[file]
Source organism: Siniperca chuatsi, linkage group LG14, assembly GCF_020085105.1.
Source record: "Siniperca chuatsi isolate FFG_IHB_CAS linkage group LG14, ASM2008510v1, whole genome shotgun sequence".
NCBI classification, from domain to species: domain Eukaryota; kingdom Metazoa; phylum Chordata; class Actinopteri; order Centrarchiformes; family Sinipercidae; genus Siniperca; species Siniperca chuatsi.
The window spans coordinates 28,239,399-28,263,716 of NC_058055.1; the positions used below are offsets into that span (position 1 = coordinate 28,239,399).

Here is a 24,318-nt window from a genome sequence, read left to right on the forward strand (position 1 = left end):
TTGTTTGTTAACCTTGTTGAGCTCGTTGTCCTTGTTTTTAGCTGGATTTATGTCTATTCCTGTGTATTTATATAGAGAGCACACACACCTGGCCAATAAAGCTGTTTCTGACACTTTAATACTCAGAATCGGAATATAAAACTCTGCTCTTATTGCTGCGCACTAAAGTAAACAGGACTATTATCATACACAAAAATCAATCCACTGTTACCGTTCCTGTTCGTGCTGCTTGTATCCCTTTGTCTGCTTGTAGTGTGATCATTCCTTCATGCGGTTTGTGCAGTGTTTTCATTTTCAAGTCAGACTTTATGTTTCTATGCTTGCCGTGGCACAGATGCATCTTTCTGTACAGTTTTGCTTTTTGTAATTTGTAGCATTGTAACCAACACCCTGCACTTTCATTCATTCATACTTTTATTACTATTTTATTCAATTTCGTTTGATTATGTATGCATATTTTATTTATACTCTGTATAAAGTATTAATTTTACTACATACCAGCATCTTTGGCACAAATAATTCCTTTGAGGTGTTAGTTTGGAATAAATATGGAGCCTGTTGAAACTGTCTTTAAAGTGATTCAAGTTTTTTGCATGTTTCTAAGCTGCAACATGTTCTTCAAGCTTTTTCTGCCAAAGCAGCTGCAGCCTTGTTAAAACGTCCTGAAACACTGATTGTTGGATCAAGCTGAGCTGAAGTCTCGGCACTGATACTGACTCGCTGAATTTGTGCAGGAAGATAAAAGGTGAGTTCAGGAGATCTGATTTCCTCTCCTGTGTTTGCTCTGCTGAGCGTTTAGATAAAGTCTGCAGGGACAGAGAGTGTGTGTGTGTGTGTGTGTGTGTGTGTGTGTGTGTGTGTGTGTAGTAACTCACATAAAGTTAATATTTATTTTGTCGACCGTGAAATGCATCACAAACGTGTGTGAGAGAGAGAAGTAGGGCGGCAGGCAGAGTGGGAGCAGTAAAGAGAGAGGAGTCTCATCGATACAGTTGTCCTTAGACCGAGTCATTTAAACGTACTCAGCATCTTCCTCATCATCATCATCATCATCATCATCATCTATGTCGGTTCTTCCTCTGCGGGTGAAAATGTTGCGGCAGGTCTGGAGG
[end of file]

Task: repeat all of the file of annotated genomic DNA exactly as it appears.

Source organism: Siniperca chuatsi, linkage group LG14, assembly GCF_020085105.1.
Source record: "Siniperca chuatsi isolate FFG_IHB_CAS linkage group LG14, ASM2008510v1, whole genome shotgun sequence".
NCBI classification, from domain to species: domain Eukaryota; kingdom Metazoa; phylum Chordata; class Actinopteri; order Centrarchiformes; family Sinipercidae; genus Siniperca; species Siniperca chuatsi.
The window spans coordinates 28,239,399-28,263,716 of NC_058055.1; the positions used below are offsets into that span (position 1 = coordinate 28,239,399).

Here is a 24,318-nt window from a genome sequence, read left to right on the forward strand (position 1 = left end):
TTGTTTGTTAACCTTGTTGAGCTCGTTGTCCTTGTTTTTAGCTGGATTTATGTCTATTCCTGTGTATTTATATAGAGAGCACACACACCTGGCCAATAAAGCTGTTTCTGACACTTTAATACTCAGAATCGGAATATAAAACTCTGCTCTTATTGCTGCGCACTAAAGTAAACAGGACTATTATCATACACAAAAATCAATCCACTGTTACCGTTCCTGTTCGTGCTGCTTGTATCCCTTTGTCTGCTTGTAGTGTGATCATTCCTTCATGCGGTTTGTGCAGTGTTTTCATTTTCAAGTCAGACTTTATGTTTCTATGCTTGCCGTGGCACAGATGCATCTTTCTGTACAGTTTTGCTTTTTGTAATTTGTAGCATTGTAACCAACACCCTGCACTTTCATTCATTCATACTTTTATTACTATTTTATTCAATTTCGTTTGATTATGTATGCATATTTTATTTATACTCTGTATAAAGTATTAATTTTACTACATACCAGCATCTTTGGCACAAATAATTCCTTTGAGGTGTTAGTTTGGAATAAATATGGAGCCTGTTGAAACTGTCTTTAAAGTGATTCAAGTTTTTTGCATGTTTCTAAGCTGCAACATGTTCTTCAAGCTTTTTCTGCCAAAGCAGCTGCAGCCTTGTTAAAACGTCCTGAAACACTGATTGTTGGATCAAGCTGAGCTGAAGTCTCGGCACTGATACTGACTCGCTGAATTTGTGCAGGAAGATAAAAGGTGAGTTCAGGAGATCTGATTTCCTCTCCTGTGTTTGCTCTGCTGAGCGTTTAGATAAAGTCTGCAGGGACAGAGAGTGTGTGTGTGTGTGTGTGTGTGTGTGTGTGTGTGTGTGTGTGTAGTAACTCACATAAAGTTAATATTTATTTTGTCGACCGTGAAATGCATCACAAACGTGTGTGAGAGAGAGAAGTAGGGCGGCAGGCAGAGTGGGAGCAGTAAAGAGAGAGGAGTCTCATCGATACAGTTGTCCTTAGACCGAGTCATTTAAACGTACTCAGCATCTTCCTCATCATCATCATCATCATCATCATCATCTATGTCGGTTCTTCCTCTGCGGGTGAAAATGTTGCGGCAGGTCTGGAGG